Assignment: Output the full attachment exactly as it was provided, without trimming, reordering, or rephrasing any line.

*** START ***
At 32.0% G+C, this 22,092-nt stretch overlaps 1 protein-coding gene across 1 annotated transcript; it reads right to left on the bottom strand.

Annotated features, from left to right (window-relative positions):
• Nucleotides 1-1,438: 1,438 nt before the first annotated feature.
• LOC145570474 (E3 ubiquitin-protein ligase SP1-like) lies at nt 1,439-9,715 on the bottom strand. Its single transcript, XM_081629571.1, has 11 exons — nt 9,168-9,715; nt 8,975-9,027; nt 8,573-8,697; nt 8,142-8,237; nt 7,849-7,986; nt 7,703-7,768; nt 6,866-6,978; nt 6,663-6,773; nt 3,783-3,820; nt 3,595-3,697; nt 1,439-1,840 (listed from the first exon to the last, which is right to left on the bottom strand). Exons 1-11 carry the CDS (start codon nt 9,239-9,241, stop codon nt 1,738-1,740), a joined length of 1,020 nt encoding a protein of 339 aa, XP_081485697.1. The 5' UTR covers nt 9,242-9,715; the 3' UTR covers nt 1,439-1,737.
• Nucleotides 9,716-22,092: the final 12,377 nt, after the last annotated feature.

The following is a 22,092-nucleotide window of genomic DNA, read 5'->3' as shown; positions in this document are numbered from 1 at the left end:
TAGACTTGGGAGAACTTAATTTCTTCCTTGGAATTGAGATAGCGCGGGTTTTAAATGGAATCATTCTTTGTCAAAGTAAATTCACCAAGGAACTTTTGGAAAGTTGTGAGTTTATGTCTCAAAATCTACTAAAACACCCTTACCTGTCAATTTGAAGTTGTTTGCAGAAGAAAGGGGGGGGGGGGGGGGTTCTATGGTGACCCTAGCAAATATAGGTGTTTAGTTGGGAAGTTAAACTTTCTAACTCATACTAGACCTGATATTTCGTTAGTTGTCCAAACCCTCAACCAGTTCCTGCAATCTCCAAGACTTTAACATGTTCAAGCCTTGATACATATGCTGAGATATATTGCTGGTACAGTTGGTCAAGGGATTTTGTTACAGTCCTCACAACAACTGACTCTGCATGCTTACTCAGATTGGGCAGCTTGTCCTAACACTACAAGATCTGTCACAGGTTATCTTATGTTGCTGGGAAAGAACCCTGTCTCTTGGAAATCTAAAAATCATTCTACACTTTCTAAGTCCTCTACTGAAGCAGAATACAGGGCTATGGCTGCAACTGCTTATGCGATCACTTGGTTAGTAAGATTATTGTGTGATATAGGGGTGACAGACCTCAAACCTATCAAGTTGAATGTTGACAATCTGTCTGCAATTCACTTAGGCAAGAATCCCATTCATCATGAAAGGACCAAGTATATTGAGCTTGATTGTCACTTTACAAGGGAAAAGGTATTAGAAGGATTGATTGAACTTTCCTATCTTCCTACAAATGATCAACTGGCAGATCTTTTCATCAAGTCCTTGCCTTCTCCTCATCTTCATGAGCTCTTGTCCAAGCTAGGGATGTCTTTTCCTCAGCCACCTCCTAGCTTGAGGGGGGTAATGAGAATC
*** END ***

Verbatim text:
At 32.0% G+C, this 22,092-nt stretch overlaps 1 protein-coding gene across 1 annotated transcript; it reads right to left on the bottom strand.

Annotated features, from left to right (window-relative positions):
• Nucleotides 1-1,438: 1,438 nt before the first annotated feature.
• LOC145570474 (E3 ubiquitin-protein ligase SP1-like) lies at nt 1,439-9,715 on the bottom strand. Its single transcript, XM_081629571.1, has 11 exons — nt 9,168-9,715; nt 8,975-9,027; nt 8,573-8,697; nt 8,142-8,237; nt 7,849-7,986; nt 7,703-7,768; nt 6,866-6,978; nt 6,663-6,773; nt 3,783-3,820; nt 3,595-3,697; nt 1,439-1,840 (listed from the first exon to the last, which is right to left on the bottom strand). Exons 1-11 carry the CDS (start codon nt 9,239-9,241, stop codon nt 1,738-1,740), a joined length of 1,020 nt encoding a protein of 339 aa, XP_081485697.1. The 5' UTR covers nt 9,242-9,715; the 3' UTR covers nt 1,439-1,737.
• Nucleotides 9,716-22,092: the final 12,377 nt, after the last annotated feature.

The following is a 22,092-nucleotide window of genomic DNA, read 5'->3' as shown; positions in this document are numbered from 1 at the left end:
TAGACTTGGGAGAACTTAATTTCTTCCTTGGAATTGAGATAGCGCGGGTTTTAAATGGAATCATTCTTTGTCAAAGTAAATTCACCAAGGAACTTTTGGAAAGTTGTGAGTTTATGTCTCAAAATCTACTAAAACACCCTTACCTGTCAATTTGAAGTTGTTTGCAGAAGAAAGGGGGGGGGGGGGGGGTTCTATGGTGACCCTAGCAAATATAGGTGTTTAGTTGGGAAGTTAAACTTTCTAACTCATACTAGACCTGATATTTCGTTAGTTGTCCAAACCCTCAACCAGTTCCTGCAATCTCCAAGACTTTAACATGTTCAAGCCTTGATACATATGCTGAGATATATTGCTGGTACAGTTGGTCAAGGGATTTTGTTACAGTCCTCACAACAACTGACTCTGCATGCTTACTCAGATTGGGCAGCTTGTCCTAACACTACAAGATCTGTCACAGGTTATCTTATGTTGCTGGGAAAGAACCCTGTCTCTTGGAAATCTAAAAATCATTCTACACTTTCTAAGTCCTCTACTGAAGCAGAATACAGGGCTATGGCTGCAACTGCTTATGCGATCACTTGGTTAGTAAGATTATTGTGTGATATAGGGGTGACAGACCTCAAACCTATCAAGTTGAATGTTGACAATCTGTCTGCAATTCACTTAGGCAAGAATCCCATTCATCATGAAAGGACCAAGTATATTGAGCTTGATTGTCACTTTACAAGGGAAAAGGTATTAGAAGGATTGATTGAACTTTCCTATCTTCCTACAAATGATCAACTGGCAGATCTTTTCATCAAGTCCTTGCCTTCTCCTCATCTTCATGAGCTCTTGTCCAAGCTAGGGATGTCTTTTCCTCAGCCACCTCCTAGCTTGAGGGGGGTAATGAGAATC